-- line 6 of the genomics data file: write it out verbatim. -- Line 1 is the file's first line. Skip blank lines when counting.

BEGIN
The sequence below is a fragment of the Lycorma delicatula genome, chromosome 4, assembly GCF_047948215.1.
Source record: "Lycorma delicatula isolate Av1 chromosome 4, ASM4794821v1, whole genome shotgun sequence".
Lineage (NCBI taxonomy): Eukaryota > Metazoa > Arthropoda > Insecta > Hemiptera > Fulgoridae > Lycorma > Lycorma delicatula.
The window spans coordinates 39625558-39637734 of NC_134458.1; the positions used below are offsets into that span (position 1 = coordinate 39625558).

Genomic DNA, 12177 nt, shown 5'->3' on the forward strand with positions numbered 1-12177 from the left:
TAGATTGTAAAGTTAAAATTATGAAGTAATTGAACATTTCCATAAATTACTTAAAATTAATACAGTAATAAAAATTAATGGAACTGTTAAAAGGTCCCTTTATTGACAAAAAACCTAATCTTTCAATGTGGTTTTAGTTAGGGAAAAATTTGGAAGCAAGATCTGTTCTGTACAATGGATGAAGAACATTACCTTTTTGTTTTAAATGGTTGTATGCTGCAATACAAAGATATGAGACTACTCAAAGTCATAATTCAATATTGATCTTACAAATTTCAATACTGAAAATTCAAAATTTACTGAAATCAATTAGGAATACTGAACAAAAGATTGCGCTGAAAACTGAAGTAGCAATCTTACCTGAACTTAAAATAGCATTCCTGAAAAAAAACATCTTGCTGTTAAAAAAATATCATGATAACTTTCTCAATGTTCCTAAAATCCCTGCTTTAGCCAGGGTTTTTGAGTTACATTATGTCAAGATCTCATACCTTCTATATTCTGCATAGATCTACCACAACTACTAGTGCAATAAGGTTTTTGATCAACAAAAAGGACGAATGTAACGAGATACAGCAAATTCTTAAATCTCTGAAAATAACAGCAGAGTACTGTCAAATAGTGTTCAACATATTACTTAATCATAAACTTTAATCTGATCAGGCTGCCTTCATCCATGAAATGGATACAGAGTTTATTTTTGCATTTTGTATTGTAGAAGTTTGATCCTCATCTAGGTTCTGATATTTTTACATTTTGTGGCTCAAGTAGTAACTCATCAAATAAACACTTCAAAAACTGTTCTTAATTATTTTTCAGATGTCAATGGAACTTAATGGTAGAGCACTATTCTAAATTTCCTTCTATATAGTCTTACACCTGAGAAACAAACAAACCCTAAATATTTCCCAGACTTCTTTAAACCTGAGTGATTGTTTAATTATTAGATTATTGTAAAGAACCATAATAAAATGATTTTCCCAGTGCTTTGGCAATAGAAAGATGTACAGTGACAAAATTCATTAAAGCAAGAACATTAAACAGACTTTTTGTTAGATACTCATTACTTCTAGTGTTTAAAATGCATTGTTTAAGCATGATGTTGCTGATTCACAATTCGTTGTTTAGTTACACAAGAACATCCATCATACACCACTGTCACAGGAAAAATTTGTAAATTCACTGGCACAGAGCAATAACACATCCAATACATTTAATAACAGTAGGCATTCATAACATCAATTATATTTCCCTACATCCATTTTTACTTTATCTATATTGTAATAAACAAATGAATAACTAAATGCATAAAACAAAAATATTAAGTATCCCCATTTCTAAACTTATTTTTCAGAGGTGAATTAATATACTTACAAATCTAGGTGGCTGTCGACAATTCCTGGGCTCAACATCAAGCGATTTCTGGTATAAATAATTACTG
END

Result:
TAGATTGTAAAGTTAAAATTATGAAGTAATTGAACATTTCCATAAATTACTTAAAATTAATACAGTAATAAAAATTAATGGAACTGTTAAAAGGTCCCTTTATTGACAAAAAACCTAATCTTTCAATGTGGTTTTAGTTAGGGAAAAATTTGGAAGCAAGATCTGTTCTGTACAATGGATGAAGAACATTACCTTTTTGTTTTAAATGGTTGTATGCTGCAATACAAAGATATGAGACTACTCAAAGTCATAATTCAATATTGATCTTACAAATTTCAATACTGAAAATTCAAAATTTACTGAAATCAATTAGGAATACTGAACAAAAGATTGCGCTGAAAACTGAAGTAGCAATCTTACCTGAACTTAAAATAGCATTCCTGAAAAAAAACATCTTGCTGTTAAAAAAATATCATGATAACTTTCTCAATGTTCCTAAAATCCCTGCTTTAGCCAGGGTTTTTGAGTTACATTATGTCAAGATCTCATACCTTCTATATTCTGCATAGATCTACCACAACTACTAGTGCAATAAGGTTTTTGATCAACAAAAAGGACGAATGTAACGAGATACAGCAAATTCTTAAATCTCTGAAAATAACAGCAGAGTACTGTCAAATAGTGTTCAACATATTACTTAATCATAAACTTTAATCTGATCAGGCTGCCTTCATCCATGAAATGGATACAGAGTTTATTTTTGCATTTTGTATTGTAGAAGTTTGATCCTCATCTAGGTTCTGATATTTTTACATTTTGTGGCTCAAGTAGTAACTCATCAAATAAACACTTCAAAAACTGTTCTTAATTATTTTTCAGATGTCAATGGAACTTAATGGTAGAGCACTATTCTAAATTTCCTTCTATATAGTCTTACACCTGAGAAACAAACAAACCCTAAATATTTCCCAGACTTCTTTAAACCTGAGTGATTGTTTAATTATTAGATTATTGTAAAGAACCATAATAAAATGATTTTCCCAGTGCTTTGGCAATAGAAAGATGTACAGTGACAAAATTCATTAAAGCAAGAACATTAAACAGACTTTTTGTTAGATACTCATTACTTCTAGTGTTTAAAATGCATTGTTTAAGCATGATGTTGCTGATTCACAATTCGTTGTTTAGTTACACAAGAACATCCATCATACACCACTGTCACAGGAAAAATTTGTAAATTCACTGGCACAGAGCAATAACACATCCAATACATTTAATAACAGTAGGCATTCATAACATCAATTATATTTCCCTACATCCATTTTTACTTTATCTATATTGTAATAAACAAATGAATAACTAAATGCATAAAACAAAAATATTAAGTATCCCCATTTCTAAACTTATTTTTCAGAGGTGAATTAATATACTTACAAATCTAGGTGGCTGTCGACAATTCCTGGGCTCAACATCAAGCGATTTCTGGTATAAATAATTACTG